As always…

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How To: Decompress tar.bz2 Files

Today’s article will be simple enough, though it will have limited application, as we discuss how to decompress tar.bz2 files. While this is certainly suitable for a newbie and easy enough to learn, many folks will just choose the GUI route.

Of course, you’re not always able to use a GUI. Sometimes there’s no way to do this graphically and you’ll have to do this in the terminal – perhaps over SSH. In fact, with my crappy bandwidth, I like to upload compressed files and then extract them on the server itself. This sort of thing works for me.

We have already talked about how you go about compressing and decompressing .bz2 files. You can read that article here:

How To: Compress And Decompress .bz2 Files

This time we’re going to be working with ‘tar.bz2’ files – and decompressing these files is different than what you’ll have learned from the previous article.

What is ‘tar’?

A tar file stands for ‘Tape Archiver’ and is a compression method as old as time itself. Well, probably not that long – but a very long time. It’s sometimes referred to as a ‘tarball’ and Wikipedia tells me that it has been around since early 1979.

Here’s a good quote from Wikipedia:

The archive data sets created by tar contain various file system parameters, such as name, timestamps, ownership, file-access permissions, and directory organization.

The blurb goes on to mention that POSIX has supplanted tar in favor of pax, but when was the last time you saw a .pax file? So, tar is still widely in use.

The man page describes tar as:

tar – an archiving utility

Which is exactly the kind of thing we’re looking for. Imagine that?

What is .bz2?

If you read the link above, you’d know the answer to this question. I assume my readers are creatures of habit, so they’ve done no such thing. They’re probably skipping this section entirely and reading just the middle of the article.

Anyhow, in the previous .bz2 article, I mentioned this:

If you don’t already know, .bz2 files are bzip2 files. You’ll find that bzip2 is an opensource compression program that gets some regular usage, and you’ll sometimes find downloaded files that are compressed with this format. You may also, for compatibility reasons, want to compress files with bzip2 to share with other users who are already set on using the .bz2 format.

That sums it up nicely, though you don’t have to worry about that. See, with this particular command and these particular tar.bz2 files, you can decompress (extract) the files in one fell swoop. 

Just for the record, you should also know that the bzip2 man page defines itself like so:

bzip2, bunzip2 – a block-sorting file compressor, v1.0.8

Your man page might be different, saying that it’s a different version. Either way, that’s what bzip2 is and that’s what it’s used for. 

So, with all that in mind, we can get to the important bits of the article…

Decompress tar.bz2 Files:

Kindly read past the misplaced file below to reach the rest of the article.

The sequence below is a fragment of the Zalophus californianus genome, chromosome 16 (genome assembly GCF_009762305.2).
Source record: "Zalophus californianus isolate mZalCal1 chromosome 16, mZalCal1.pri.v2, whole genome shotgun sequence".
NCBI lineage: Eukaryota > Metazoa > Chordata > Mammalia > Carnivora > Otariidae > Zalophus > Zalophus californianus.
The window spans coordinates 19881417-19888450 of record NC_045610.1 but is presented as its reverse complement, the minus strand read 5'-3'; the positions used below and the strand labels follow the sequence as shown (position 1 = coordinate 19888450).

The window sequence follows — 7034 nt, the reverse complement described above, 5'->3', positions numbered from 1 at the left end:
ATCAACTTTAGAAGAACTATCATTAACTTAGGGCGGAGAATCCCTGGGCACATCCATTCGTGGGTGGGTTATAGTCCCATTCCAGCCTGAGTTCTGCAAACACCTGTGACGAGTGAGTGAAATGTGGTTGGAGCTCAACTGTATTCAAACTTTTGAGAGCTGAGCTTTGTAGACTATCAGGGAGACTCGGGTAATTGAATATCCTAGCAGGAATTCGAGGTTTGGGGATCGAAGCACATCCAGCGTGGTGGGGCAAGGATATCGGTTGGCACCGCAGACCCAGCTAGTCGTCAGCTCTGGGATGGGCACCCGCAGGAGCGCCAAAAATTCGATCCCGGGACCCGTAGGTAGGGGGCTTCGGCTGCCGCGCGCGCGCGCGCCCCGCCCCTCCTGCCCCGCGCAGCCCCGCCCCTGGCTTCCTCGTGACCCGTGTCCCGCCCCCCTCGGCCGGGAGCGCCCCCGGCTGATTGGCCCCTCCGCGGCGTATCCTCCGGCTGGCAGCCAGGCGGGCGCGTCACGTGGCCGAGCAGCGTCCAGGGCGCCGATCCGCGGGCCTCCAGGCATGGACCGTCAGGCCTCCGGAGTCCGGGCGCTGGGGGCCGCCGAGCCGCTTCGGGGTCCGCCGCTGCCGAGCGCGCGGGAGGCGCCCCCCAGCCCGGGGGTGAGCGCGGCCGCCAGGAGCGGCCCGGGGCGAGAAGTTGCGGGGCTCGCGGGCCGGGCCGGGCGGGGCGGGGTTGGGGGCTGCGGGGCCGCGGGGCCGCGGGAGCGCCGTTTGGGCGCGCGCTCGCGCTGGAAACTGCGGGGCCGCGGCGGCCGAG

As I mentioned in the intro, you can likely do this with your built-in GUI file extraction tool (often file-roller) easily enough. However, again as suggested in the intro, we’ll be doing this in the terminal. In most cases, you can press CTRL + ALT + T to open the terminal.

With your terminal open in the correct directory, you can start by listing the files in the archive without actually decompressing them. That command would look like this:

That will happily spit out a list of all the files included. If you want, you can make the output more verbose by adding the -v flag, so that it’d be tar -tvf for example.

Next, I assume you want to decompress the tar.bz2 files, that is to extract the files within. To do that, you’d want this command:

Finally, I’ll give you a fun command. Let’s say you only want to extract files of a certain type, that is with a certain extension, from your tar.bz2 file. Well, you can do that and it’s easily done. Just use this command:

That command would decompress and extract all the files with .jpg as their extension. You can use any extension there, being sure to use the * to indicate a wildcard even though you already specified it with the –wildcard flag. It is what it is.

There’s more that you can do, but those are the ways I figure most folks are going to decompress tar.bz2 files. Just be sure to check the man page (man tar) to learn more about the command.


Well, for better or worse, my articles have been pretty verbose lately. Yes, yes it does tell me how many words are in each article. I’m not sure why I ended up being more verbose lately, but I think it’s a good trend.

Anyhow, today we learn how to decompress tar.bz2 files in the Linux terminal. It’s a useful skill to have and a good tool to toss into your Linux toolkit. You never know when you’re going to need to use these commands, but there may come a time when you do – and you can refer back to this article to learn how.

Thanks for reading! If you want to help, or if the site has helped you, you can donate, register to help, write an article, or buy inexpensive hosting to start your site. If you scroll down, you can sign up for the newsletter, vote for the article, and comment.